These days everyone knows how fiercely ants will defend their queen, but before Syccof’s time understanding of the social behaviour of ants was less clear. The queen herself hides deep in the anthill or nest producing offspring and she relies entirely on worker ants bringing food to her, since she can’t go to forage for herself. She can’t even defend herself while she’s producing more workers and so soldier ants defend her from enemy ants or other predators. You don’t want to get in the way of soldier ants, I can tell you!
On some rare occasions a queen will go rogue and will start consuming her offspring or other worker ants. This is clearly not good for the colony, but Syccof found that in certain ant colonies the soldier (defensive worker) ants will rise to defend the queen even when she is doing this. It doesn’t make sense for the colony (workers can sometimes start laying eggs if the queen dies), but Syccof theorised that the soldier ants became so used to backing and defending their queen from any and every attack that they would even help the queen fight and kill their own workers before eating them. In their unthinking defence of the queen therefore, Syccof’s soldier ants were in fact accelerating the demise of the colony. At some point distressed worker ants would disperse and attach themselves to another colony or a group would leave and a new queen would start laying. While what was good for the queen was normally good for the colony, that principle could badly backfire.
Perhaps there are lessons today even for humans. Go to the ant!
Mission ceases to be biblical when it is focused more on what humans get out of it (salvation) than on what God gets out of it (glory)… the former is anthropology the later is theology and if you do not properly order these your missiology will constantly go astray.
Just after the new year 3 families from our compound (and several singles) went on a short holiday trip to Yankari Game Reserve, about 4 hours east past Bauchi town. It was delightful! The roads to get there were surprisingly smooth, on the 40 mile drive (!) from the gates to the accommodation we spotted something antelope-like crossing the road. Warthogs (and baboons – least said about them the better) roamed around the chalets we stayed in, and as well as a fun wee safari, we spent lots of time swimming in the Wikki Warm Spring. Nestled in a grove of trees a river emerges from under a large rock wall. The water’s just a touch under body temperature the year round, and so for those of us used to a chilly shock every time we jump into an open air pool, it’s a rather pleasant surprise to jump in and get no shock – whether by day or by night. The blueish-tinged life-giving water steadily flows out from under the rock and is crystal clear, so that it was actually hard to see where the surface of the water was (at night especially). All you could see was the gleaming sand on the bottom.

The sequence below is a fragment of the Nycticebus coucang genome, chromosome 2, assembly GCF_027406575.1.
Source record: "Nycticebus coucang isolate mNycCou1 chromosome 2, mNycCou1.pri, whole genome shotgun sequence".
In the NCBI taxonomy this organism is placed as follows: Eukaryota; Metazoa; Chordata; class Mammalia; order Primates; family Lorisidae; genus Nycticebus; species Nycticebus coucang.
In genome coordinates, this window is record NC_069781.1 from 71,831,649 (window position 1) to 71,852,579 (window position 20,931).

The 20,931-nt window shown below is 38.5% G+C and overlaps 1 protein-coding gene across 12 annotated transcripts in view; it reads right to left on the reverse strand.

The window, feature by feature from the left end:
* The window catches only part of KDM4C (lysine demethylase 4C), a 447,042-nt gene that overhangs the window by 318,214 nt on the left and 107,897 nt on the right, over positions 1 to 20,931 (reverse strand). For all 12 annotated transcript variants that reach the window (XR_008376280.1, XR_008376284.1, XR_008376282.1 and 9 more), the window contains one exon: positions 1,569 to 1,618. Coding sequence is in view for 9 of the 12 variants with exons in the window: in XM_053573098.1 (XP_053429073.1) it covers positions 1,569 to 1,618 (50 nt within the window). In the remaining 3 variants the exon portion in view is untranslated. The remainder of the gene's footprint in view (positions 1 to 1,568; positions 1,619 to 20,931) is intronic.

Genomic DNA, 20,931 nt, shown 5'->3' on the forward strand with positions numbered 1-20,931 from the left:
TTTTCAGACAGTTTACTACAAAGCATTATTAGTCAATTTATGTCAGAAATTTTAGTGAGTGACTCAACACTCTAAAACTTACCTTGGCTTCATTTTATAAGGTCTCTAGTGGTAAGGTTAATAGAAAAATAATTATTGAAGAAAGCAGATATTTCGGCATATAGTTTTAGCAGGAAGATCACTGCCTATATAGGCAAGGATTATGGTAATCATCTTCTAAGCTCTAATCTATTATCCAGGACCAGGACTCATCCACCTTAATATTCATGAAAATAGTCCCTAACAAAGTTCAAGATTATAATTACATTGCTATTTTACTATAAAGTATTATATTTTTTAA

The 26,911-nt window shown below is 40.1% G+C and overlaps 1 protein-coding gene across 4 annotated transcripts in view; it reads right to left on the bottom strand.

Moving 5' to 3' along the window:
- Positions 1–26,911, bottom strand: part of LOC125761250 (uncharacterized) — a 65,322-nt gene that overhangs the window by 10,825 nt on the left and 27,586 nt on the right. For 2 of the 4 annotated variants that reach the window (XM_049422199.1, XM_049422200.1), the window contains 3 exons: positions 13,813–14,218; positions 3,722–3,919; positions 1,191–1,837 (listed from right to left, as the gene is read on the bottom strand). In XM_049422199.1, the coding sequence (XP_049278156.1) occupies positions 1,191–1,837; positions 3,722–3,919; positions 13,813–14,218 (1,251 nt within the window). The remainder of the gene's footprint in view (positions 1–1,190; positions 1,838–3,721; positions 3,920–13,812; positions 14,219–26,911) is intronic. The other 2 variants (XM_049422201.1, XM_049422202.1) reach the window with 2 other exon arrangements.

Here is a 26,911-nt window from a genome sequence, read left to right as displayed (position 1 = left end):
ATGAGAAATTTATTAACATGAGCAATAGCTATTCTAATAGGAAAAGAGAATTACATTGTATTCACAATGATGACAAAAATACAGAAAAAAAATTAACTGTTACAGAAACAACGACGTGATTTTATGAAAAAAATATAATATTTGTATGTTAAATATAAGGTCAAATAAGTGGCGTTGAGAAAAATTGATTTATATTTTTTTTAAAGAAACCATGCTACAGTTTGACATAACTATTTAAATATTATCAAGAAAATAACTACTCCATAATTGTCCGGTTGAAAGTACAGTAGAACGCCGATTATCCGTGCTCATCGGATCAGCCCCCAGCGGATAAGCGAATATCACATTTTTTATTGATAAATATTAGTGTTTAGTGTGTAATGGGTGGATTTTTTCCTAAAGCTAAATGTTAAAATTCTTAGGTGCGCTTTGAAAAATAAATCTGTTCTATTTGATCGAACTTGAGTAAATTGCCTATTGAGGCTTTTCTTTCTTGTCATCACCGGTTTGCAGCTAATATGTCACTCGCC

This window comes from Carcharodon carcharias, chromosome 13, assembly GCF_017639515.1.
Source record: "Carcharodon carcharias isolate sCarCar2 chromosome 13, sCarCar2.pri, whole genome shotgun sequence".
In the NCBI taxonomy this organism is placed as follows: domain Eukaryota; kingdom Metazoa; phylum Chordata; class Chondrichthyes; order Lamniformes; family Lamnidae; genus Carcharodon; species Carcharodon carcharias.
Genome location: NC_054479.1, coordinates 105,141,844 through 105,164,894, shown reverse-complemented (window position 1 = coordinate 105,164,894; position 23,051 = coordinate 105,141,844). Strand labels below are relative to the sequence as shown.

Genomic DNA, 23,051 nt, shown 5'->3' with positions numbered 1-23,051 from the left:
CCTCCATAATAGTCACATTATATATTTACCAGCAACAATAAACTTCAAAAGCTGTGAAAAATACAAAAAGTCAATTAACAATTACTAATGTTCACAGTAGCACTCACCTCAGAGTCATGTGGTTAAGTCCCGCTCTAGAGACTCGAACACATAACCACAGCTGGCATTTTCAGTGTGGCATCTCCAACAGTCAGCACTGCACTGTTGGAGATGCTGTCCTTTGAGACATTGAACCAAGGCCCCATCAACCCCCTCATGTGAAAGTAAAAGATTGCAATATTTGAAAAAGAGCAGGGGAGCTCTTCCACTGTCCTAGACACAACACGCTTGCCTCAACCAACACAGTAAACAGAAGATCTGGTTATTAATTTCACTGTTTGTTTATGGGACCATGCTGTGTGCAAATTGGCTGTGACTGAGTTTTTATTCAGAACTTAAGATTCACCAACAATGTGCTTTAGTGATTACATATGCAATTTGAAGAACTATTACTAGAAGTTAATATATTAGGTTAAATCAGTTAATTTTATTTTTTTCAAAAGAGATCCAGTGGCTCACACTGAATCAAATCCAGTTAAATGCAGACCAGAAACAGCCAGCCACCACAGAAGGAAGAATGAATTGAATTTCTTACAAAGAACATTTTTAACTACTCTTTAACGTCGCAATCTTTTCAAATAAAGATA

Intriguingly there is a ‘royal villa’ at the game reserve which has its own private swimming pool for the State governor and his big men. But I for one couldn’t quite see why you would want a chilly and increasingly dirty artificial pool instead of the living, regenerating spring a few hundred metres away.
It reminded me of the prophet Jeremiah’s words to Israel:
“My people have committed two sins: They have forsaken me, the spring of living water, and have dug their own cisterns,
In the course of trying to compare the style of natural storytelling in Koro Wachi language with what’s in the Bible, we looked at a seasonally appropriate passage:
“That time, angels that accepted strangers in heaven many appeared and they came with the angels.”
Luke 2:13, the Koro Wachi translation draft, as explained in English.
That’s how the Koro Wachi translator explained the current translation of Luke 2:13. I must admit I was somewhat puzzled as I asked about each word of the Koro translation in turn. It wasn’t what I was quite expecting. Suddenly the penny dropped! Of course! Who welcomes strangers but a generous “host”? And this is what the original Koro Wachi translator understood when he read Suddenly a great company of the heavenly host appeared… in his NIV Bible. If these were heavenly hosts then they must be angels welcoming people to heaven. It all makes some kind of sense.
But of course it’s based on a tragic misunderstanding of the NIV English. Had the original translator looked at the Good News version ‘a great army of heaven’s angels’ then they may have done better, but how were they to know what to choose? Since ‘host’ (one welcoming guests) is a familiar concept and ‘heavenly host’ features in not only the NIV but in the KJV, ASV, ESV, RSV, NRSV, NASB (even the NLT!) why would a bilingual translator who considered himself to know English adequately suspect anything could be wrong?